Once upon a time there were three TV stations, and all you had to do to sell product was put it in front of that captive audience with some music and silliness and you'd be rich.
Now there are 1000 channels (with mute buttons and TiVo), plus a million more on the Internet (anyone seen youtube.com?). Consumers' attention spans are so short that marketeers are at a loss as to how to reach you except by screaming louder or lewder.
If you're anything like me, you naturally ignore every commercial you see, from the ad on the Starbucks cup to the ad on the gas pump handle.You lean heavy on the mute button and change the radio channel when the truck ads come on. I'm a marketer's worst nightmare.
And I'll bet you're just like me.
The most amazing thing about all this to me is that when messages do get through to me how ineffective they are. This is because they do not answer the basic four questions that everyone has when confronted with a sales message:
1. What are you selling?
2. How much is it?
3. What's in it for me? Why should I care?
4. Should I really believe this, coming from you?
If you finally master the magic of getting your message through to a prospect, either by Google ads, direct mail, cold calling, networking, TV or whatever, does your message include a basic answer to those questions? If not, please don't advertise to me.
I live in Austin, Texas. For some reason everyone here seems to own an enormous pickup truck—even though they're all city dwellers who never haul anything anywhere. Their trucks are always really clean because they never go off road. I guess we all just enjoy shredding hundred dollar bills at the gas pump. Or maybe other Austinites have been more influenced than I have by the really horrible truck ads on TV. Which go like this:
Volume increases 100%.
"Texans know trucks and people who know trucks come to BillyBob's Trucks. We're selling 1000 trucks this weekend, zero down 0 percent financing. It's never been done before!!! ..."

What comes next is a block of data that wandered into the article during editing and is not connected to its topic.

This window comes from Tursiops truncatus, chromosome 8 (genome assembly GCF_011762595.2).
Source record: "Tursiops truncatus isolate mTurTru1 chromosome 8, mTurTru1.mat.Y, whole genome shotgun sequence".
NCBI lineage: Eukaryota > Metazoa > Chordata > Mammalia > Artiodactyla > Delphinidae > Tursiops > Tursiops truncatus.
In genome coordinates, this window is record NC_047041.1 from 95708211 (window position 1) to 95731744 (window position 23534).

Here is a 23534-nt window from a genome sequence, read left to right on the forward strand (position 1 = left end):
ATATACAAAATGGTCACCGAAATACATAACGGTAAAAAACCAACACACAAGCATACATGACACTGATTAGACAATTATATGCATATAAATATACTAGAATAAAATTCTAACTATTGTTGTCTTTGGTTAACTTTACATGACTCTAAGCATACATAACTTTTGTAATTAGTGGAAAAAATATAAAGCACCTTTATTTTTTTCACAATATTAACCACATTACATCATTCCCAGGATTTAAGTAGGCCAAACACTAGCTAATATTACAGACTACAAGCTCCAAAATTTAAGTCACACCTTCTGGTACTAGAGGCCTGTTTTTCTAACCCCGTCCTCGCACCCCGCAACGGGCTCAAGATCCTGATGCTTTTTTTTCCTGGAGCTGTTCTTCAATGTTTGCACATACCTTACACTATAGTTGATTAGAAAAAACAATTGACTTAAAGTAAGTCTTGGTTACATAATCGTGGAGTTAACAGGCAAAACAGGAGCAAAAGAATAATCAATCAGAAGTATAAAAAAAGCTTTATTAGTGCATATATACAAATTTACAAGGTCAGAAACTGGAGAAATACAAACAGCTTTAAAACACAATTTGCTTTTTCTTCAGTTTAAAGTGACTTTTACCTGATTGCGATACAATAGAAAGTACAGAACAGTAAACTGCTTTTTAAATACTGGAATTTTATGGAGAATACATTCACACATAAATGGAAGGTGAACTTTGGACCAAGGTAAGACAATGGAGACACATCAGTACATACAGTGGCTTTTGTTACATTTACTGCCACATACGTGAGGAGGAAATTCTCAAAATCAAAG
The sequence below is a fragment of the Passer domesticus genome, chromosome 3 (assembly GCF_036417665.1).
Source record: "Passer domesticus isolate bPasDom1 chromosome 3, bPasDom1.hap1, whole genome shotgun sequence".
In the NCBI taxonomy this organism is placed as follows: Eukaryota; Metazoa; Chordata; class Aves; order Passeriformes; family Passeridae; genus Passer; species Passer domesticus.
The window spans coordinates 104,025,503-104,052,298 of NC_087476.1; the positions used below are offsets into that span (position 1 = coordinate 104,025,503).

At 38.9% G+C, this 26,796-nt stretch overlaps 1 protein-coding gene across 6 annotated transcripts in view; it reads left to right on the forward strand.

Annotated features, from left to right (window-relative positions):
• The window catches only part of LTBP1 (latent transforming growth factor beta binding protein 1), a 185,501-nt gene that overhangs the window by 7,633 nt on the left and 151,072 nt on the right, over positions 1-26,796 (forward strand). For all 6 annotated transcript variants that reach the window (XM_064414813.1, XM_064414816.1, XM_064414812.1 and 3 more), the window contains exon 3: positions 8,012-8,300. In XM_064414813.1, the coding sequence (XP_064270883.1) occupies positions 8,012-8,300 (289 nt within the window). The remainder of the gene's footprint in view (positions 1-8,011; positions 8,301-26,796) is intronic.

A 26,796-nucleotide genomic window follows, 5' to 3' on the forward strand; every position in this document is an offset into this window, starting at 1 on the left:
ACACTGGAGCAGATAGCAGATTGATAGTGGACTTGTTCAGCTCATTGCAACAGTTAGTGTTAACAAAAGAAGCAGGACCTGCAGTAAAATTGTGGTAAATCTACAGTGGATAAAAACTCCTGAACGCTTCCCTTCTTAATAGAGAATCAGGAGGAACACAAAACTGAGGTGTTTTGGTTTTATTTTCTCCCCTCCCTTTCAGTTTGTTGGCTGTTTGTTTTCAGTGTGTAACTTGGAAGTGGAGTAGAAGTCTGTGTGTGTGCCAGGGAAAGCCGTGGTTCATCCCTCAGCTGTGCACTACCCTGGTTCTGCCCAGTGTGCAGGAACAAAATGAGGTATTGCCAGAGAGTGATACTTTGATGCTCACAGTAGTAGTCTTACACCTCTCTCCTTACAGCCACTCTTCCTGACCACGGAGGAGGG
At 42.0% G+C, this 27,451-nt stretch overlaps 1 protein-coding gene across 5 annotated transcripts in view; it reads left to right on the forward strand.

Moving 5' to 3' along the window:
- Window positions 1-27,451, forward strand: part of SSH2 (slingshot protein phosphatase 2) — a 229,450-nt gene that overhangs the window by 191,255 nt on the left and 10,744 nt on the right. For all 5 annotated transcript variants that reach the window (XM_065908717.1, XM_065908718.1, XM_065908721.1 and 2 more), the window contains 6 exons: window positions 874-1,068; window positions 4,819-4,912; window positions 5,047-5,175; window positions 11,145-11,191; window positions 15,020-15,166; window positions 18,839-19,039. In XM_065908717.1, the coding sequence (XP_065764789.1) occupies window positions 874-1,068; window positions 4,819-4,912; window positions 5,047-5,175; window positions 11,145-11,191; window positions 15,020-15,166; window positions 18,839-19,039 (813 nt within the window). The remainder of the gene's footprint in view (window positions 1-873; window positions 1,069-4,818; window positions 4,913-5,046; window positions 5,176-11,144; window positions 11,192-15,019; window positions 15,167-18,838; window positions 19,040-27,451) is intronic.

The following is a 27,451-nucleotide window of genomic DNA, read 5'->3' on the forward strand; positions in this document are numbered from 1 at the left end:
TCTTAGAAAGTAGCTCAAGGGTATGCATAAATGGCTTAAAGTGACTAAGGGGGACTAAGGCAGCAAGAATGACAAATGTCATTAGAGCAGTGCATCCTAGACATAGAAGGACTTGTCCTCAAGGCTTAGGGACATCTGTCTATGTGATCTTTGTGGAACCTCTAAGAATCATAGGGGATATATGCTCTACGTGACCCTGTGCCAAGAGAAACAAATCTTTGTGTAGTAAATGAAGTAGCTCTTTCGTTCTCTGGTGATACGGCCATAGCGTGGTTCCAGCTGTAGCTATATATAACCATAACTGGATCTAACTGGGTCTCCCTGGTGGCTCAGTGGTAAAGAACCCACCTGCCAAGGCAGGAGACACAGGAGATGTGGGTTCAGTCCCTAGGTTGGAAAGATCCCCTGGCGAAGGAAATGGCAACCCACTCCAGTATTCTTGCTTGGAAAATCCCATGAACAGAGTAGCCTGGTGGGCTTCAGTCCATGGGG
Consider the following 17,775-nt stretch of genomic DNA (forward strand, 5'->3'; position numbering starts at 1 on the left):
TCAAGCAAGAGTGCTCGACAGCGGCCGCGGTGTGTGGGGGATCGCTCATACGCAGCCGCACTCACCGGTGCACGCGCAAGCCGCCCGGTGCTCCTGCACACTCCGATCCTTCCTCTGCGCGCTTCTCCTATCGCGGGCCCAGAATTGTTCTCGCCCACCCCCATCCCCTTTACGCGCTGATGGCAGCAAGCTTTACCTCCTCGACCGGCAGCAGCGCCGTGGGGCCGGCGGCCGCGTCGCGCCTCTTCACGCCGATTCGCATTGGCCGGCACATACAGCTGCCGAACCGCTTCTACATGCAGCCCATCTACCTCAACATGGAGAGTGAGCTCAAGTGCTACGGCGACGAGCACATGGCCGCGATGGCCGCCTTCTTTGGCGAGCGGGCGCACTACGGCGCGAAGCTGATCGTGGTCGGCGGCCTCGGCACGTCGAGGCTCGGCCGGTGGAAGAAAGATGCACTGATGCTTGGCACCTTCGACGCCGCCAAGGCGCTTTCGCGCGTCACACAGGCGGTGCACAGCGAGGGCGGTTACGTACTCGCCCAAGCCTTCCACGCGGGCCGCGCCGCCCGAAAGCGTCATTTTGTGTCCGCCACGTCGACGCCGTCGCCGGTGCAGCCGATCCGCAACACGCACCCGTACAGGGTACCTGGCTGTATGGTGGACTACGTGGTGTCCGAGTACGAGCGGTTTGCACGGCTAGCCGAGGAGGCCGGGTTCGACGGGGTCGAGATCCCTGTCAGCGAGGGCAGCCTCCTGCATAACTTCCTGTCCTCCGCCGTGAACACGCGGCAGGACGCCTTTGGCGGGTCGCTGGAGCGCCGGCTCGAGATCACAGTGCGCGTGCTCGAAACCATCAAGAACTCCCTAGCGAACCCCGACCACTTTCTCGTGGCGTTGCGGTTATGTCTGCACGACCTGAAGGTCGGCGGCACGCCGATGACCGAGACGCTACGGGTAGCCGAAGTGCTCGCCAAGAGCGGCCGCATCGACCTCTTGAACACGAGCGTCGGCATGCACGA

It goes on and on. It's very loud. For a Texan he talks extremely fast. There are many videos of trucks jumping over things with clouds of dust everywhere and horses running around.
People do buy alot of trucks here, but I just can't believe that these commercials explain why. These ads mostly fall down on the "Should I believe this coming from you?" test.
They also fail the "What are you selling?" test in a subtle way. Obviously they're selling trucks, so they technically answered the question. But they haven't shown how they do it differently than anyone else. They have no specialty. I can get what they're selling just about anywhere, so why would I go to them or even remember who they are?
The first step to improving your marketing is being able to answer all four of the prospects questions in three seconds or less, for example:
"Business services companies learn how much profit they make on each customer via our patented time and expense tracking software for about $10 per employee per month. Thousands s of companies testify to this at journyx.com."
Ok, that was more than three seconds, but I'm working on it. My favorite of all time is:
"When it absolutely, positively has to be there overnight."
That answers number one and number three. For number two, it is implied that you shouldn't care. And the FedEx brand delivers implicitly on number four.
It's almost poetic.
We could all learn how to specialize and market by studying FedEx.
Curt Finch is the CEO of Journyx.